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Jorge Estrada Mora, Argentinian Producer, Dies at 68

Jorge Estrada Mora, a cosmopolitan, multifaceted and enterprising producer who helped take Argentina cinema onto the world stage, died Dec. 9 from a prostate tumor. He was 68.

From the get-go, Estrada Mora’s life and cinema knew few borders. He was born in Colombia, in the Antioquia highlands, educated at Washington and Lee University in Virginia – going on to serve on its board until 2012 — worked in the oil business for Geosource in Peru, Bolivia, Ecuador and Kenya, and settled in Argentina.

It was from Argentina, that he launched an effective second career as a film producer, emerging from the get-go as one of its internationally most ambitious producers.

Among early productions, all set up at Buenos Aires’ Jempsa — which he founded in 1987 — 1987’s “Under the Earth,” from Beda Docampo Feijoo, was set in Poland; 1988’s “Southbound,” from Juan Bautista Stagnaro, shot in Yugoslavia; “The Loves of Kafka,” also Docampo’s, in Czechoslovakia; Jeanine Meerapfel’s 1989 “The Girlfriend,” co-produced with Germany and co-written by Agnieszka Holland, brought Liv Ullmann to Buenos Aires; “Warriors and Prisoners,” co-produced with France, starred Dominique Sarda; the English-language “The Perfect Husband,” a riff on Dostoevsky texts, toplined Tim Roth.

Though his friendships crossed a broad political spectrum, when producing films in overseas places and with international talent Estrada Mora skirted neither the Argentine Junta’s Dirty War nor other political issues. “The Girlfriend” portrayed the Dirty War’s impact on two women’s lifelong friendship, which is strained by one woman’s years-long search for her son who disappeared under Argentina’s military dictatorship. Set against the background of Holocaust, World War II drama “Under the Earth” follows a Jewish family in hiding in Poland, desperately attempting to avoid deportation.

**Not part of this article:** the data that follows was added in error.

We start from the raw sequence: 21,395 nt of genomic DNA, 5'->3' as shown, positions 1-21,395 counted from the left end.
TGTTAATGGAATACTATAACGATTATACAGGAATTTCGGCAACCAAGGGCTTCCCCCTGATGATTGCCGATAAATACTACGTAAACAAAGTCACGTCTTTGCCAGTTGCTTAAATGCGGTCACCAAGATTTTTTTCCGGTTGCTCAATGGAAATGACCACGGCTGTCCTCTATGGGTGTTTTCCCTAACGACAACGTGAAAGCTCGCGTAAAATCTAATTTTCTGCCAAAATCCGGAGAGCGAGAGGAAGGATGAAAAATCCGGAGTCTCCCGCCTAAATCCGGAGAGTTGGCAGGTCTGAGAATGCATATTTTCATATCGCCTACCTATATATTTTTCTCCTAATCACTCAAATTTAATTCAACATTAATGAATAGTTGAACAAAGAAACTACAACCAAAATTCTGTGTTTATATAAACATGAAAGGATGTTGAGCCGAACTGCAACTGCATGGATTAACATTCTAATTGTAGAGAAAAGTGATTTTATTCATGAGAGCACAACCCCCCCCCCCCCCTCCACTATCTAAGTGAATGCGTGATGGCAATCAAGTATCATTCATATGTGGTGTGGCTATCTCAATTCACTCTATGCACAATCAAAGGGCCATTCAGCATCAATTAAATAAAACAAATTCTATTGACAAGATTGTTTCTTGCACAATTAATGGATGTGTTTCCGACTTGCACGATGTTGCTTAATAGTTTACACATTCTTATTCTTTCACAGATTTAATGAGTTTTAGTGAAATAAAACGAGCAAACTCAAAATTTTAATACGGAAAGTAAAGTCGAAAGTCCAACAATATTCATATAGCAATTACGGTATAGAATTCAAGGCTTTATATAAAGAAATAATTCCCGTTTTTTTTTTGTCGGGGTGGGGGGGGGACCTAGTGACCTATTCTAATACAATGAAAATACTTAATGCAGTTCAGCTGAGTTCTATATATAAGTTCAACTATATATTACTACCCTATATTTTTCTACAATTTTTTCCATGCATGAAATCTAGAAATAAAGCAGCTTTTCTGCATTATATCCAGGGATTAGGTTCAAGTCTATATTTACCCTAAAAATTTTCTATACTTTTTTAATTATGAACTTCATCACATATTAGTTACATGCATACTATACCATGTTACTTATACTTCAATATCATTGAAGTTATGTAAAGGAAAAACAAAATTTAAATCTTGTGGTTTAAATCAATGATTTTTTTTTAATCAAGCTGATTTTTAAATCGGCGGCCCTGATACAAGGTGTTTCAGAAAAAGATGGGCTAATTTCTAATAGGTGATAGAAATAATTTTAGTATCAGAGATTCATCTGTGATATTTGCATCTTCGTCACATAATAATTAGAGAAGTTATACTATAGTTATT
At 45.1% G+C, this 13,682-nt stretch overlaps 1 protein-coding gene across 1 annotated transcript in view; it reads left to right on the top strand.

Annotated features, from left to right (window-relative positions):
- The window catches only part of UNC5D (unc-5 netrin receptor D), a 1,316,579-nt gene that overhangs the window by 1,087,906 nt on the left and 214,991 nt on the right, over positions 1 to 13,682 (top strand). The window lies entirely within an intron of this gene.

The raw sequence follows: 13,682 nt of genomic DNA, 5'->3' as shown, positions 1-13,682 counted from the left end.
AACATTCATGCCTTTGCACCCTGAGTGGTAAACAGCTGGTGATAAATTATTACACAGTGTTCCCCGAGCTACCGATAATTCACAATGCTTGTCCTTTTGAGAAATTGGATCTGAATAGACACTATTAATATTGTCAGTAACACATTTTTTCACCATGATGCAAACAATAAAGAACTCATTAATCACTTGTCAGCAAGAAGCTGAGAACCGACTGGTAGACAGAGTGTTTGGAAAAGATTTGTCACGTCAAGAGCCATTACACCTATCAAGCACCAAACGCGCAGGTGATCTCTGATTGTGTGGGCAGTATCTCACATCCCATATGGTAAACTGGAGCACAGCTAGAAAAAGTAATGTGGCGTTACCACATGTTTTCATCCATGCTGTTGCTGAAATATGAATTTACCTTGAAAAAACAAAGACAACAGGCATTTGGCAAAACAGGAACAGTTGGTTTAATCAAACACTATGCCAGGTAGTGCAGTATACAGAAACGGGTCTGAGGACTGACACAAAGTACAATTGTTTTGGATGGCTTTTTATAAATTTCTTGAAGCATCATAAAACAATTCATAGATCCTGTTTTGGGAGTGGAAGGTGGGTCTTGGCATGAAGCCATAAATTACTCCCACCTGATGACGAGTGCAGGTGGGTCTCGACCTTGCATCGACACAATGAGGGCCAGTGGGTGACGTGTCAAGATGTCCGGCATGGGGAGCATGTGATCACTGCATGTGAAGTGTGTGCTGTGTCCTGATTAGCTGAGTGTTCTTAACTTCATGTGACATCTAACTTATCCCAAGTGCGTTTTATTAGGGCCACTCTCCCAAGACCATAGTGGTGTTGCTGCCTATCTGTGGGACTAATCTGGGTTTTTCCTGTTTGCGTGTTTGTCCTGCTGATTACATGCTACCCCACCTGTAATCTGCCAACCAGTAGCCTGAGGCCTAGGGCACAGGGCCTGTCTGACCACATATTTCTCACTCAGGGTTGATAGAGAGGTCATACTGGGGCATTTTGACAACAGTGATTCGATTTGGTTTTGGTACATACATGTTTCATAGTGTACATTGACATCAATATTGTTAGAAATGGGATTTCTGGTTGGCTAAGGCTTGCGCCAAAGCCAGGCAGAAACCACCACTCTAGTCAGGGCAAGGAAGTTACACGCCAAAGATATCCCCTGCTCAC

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From the late ’90s, Estrada Mora found the perfect alliance for his international ambitions: Juan Jose Campanella, with whom he teamed to produce in 1997 the noirish English-language “Love Walked In,” then four further films made out of Argentina in Spanish, three starring Ricardo Darin and Eduardo Blanco comprising a loose-knit humor-laced trilogy. “Same Love, Same Rain” (1999), “The Son of the Bride” (2001) and “Moon of Avallaneda” (2004) drill down on men’s midlife crises: Their struggle to let go of childhood passions, whether a sports club or the family restaurant; guilt at being bad sons or fathers; dismay at not achieving their professional dreams; and above all, an inability to commit in relationships. Using an Argentine background, but exploring a universal emotional idiom, the trilogy put Campanella and Estrada Mora on the international map.

It may be little coincidence that their final film together, 2013’s “Underdogs” was made in the most international of film types, animation. It weighed in as Latin America’s biggest toon feature ever, was co-produced with Spain and had as its background the world’s most international sport: soccer. Turning on Foosball figures who come alive to help their lifelong player save his village and conquer his childhood love, “Underdogs” initiated Argentina’s still young tradition of local blockbusters, grossing $14.3 million, and sold worldwide.

“Jorge was an excellent producer and a much better friend. Of good taste, a gentleman, you would always savor chatting with him, about the world, politics and, why not, cinema,” Campanella said.

“I’d like to say of him the best one can say of a producer and friend: He was always there for the failures. He never complained about missteps: We’d immediately begin a new project, or a new conversation. Those who know about cinema will understand when I say that Jorge was the George Bailey of my life.”

With Campanella, Gaston Gorali and Roberto Schroeder, Estrada Mora launched MundoLoco Animation Studios, which announced a three-series deal with Discovery Kids and Cris Morena at 2015’s Mipcom and is shaping up as one of Latin America’s most important animation hubs. Estrada Mora also helped launch housing developments, opinion polls – with Enrique Zuleta Puceiro and Sofres-Ibope – and grew grapes for wine in Mendoza and, in a bold leap of the imagination, in Mar del Plata, never a traditional wine area. From 2010, he also served as an honorary consul for Singapore in Argentina.

Jorge Estrada Mora is survived by his wife, Nancy O’Toole, and their five children Annie, Carolina, Juan, Estefania and Javier.

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